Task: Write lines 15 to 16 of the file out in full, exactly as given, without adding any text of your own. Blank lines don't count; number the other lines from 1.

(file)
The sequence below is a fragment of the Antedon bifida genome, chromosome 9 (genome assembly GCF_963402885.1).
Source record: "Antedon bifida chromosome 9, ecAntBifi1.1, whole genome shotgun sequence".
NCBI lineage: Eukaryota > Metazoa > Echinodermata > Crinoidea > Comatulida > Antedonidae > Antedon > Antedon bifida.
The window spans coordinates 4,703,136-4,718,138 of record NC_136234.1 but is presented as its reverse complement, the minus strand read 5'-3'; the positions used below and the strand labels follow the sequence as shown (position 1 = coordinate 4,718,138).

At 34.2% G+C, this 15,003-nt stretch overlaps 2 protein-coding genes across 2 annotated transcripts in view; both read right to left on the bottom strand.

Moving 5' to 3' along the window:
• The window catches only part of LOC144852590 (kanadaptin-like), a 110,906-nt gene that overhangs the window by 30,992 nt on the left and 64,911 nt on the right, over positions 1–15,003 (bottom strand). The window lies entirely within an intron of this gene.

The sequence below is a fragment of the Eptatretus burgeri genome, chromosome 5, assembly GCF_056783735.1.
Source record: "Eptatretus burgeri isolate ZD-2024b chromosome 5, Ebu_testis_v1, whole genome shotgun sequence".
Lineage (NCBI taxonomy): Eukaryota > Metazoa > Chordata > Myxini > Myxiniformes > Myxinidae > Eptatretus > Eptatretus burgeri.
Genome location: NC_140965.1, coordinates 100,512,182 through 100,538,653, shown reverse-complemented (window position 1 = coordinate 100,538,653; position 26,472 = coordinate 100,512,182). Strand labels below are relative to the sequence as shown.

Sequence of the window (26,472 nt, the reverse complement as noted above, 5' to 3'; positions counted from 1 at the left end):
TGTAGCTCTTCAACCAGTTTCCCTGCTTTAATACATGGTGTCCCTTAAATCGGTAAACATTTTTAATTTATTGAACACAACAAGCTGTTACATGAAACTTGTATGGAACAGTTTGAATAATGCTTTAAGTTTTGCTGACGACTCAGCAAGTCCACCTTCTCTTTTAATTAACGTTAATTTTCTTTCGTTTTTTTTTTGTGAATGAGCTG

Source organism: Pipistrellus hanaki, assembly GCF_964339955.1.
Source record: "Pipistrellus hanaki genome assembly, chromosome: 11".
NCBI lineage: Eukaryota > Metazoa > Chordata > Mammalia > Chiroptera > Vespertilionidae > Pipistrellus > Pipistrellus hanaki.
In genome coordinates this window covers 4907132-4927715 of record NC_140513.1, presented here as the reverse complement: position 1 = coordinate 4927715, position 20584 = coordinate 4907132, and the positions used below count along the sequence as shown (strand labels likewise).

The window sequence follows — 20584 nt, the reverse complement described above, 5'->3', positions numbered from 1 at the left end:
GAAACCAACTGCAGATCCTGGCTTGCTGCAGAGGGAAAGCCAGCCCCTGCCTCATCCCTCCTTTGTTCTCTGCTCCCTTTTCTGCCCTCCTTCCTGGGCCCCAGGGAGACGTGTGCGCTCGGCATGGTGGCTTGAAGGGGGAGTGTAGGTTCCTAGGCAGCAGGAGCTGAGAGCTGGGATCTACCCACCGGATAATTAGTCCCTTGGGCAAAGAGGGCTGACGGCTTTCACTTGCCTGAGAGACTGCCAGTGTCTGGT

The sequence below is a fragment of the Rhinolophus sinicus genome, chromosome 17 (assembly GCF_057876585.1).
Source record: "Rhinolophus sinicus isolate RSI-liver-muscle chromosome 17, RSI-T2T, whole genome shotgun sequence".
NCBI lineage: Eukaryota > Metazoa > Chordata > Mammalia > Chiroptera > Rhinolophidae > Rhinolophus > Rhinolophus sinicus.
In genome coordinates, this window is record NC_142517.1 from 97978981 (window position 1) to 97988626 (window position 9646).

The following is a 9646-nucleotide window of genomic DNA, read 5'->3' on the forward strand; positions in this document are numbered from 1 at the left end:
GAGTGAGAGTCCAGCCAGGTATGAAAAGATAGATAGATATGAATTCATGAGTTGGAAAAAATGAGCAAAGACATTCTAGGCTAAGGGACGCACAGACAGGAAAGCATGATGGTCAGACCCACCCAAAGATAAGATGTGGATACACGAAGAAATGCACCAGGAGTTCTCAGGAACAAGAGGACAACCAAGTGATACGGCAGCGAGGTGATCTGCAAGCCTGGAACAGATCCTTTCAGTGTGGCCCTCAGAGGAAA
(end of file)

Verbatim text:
Source record: "Pipistrellus hanaki genome assembly, chromosome: 11".
NCBI lineage: Eukaryota > Metazoa > Chordata > Mammalia > Chiroptera > Vespertilionidae > Pipistrellus > Pipistrellus hanaki.